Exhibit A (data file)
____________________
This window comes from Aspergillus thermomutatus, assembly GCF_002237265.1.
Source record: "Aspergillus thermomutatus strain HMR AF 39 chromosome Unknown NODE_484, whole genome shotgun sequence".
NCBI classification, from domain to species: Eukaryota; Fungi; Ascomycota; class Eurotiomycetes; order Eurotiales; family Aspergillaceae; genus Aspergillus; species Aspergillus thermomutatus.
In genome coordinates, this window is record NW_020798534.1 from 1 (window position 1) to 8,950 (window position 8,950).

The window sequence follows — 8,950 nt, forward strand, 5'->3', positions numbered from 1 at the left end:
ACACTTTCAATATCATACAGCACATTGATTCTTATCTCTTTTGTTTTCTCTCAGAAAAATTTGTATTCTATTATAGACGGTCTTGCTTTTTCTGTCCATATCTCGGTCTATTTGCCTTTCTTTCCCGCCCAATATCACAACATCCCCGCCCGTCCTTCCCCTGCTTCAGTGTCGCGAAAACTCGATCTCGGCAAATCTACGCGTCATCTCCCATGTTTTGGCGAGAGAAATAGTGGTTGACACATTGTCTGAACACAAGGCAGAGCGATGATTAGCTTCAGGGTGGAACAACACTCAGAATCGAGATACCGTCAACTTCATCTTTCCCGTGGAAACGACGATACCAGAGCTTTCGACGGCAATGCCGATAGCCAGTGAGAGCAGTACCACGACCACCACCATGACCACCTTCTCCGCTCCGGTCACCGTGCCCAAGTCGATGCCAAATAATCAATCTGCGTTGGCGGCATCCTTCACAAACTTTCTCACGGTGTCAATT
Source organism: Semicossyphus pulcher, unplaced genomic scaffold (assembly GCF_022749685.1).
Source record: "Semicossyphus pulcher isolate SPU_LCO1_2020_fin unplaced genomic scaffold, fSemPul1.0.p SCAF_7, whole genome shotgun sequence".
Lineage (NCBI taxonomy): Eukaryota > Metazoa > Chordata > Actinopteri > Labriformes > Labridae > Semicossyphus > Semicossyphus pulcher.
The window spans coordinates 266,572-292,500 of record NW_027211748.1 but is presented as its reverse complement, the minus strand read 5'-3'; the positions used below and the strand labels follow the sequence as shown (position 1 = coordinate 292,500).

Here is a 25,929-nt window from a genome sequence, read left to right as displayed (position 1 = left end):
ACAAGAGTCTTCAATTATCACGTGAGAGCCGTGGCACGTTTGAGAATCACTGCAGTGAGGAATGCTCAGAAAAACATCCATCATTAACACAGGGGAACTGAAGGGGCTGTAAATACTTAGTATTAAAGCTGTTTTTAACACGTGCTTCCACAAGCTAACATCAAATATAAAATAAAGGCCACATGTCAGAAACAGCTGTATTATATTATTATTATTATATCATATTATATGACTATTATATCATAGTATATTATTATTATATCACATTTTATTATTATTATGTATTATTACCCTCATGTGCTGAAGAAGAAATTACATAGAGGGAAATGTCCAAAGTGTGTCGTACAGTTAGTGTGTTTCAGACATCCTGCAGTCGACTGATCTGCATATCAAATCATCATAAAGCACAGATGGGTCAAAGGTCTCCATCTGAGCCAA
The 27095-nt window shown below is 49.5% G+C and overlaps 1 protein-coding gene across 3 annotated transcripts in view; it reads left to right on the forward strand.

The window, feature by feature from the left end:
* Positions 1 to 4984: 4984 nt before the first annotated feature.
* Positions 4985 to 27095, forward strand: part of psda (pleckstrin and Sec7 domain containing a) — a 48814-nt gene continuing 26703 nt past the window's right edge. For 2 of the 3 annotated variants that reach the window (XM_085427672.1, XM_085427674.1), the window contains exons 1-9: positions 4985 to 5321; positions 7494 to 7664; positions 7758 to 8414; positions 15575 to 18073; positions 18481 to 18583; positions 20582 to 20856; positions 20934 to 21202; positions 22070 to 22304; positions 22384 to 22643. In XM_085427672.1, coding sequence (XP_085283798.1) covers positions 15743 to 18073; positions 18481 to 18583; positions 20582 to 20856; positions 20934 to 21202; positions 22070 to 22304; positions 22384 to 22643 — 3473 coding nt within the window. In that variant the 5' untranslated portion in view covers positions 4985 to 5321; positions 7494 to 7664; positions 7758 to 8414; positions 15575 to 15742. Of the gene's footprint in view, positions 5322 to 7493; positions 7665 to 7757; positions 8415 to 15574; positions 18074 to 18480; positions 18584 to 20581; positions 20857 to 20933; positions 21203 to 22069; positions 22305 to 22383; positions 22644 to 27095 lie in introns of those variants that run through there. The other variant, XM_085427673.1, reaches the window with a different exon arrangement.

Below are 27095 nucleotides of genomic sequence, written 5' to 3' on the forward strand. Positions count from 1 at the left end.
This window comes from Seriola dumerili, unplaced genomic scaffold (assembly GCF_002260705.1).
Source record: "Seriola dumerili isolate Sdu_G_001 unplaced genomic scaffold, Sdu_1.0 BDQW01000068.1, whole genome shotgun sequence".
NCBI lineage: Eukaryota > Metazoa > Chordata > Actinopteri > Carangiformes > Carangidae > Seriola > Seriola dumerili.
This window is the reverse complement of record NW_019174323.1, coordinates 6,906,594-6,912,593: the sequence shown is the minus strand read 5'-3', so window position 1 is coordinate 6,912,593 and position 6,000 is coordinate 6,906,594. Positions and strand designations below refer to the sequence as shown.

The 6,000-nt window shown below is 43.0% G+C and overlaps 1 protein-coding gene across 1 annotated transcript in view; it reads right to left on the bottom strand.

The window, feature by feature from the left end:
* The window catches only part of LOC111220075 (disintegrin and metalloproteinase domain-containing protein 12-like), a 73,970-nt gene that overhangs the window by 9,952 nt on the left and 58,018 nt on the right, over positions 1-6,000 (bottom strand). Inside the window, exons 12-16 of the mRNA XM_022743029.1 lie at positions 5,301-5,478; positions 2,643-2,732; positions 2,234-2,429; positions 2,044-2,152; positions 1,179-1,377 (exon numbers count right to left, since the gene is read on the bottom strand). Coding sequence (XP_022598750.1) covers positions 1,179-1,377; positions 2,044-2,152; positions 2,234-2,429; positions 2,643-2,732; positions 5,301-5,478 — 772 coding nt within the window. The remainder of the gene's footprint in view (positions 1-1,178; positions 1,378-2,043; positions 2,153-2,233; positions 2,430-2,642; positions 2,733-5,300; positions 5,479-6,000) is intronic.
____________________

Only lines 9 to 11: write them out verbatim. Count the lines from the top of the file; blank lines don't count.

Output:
Lineage (NCBI taxonomy): Eukaryota > Metazoa > Chordata > Actinopteri > Labriformes > Labridae > Semicossyphus > Semicossyphus pulcher.
The window spans coordinates 266,572-292,500 of record NW_027211748.1 but is presented as its reverse complement, the minus strand read 5'-3'; the positions used below and the strand labels follow the sequence as shown (position 1 = coordinate 292,500).

Here is a 25,929-nt window from a genome sequence, read left to right as displayed (position 1 = left end):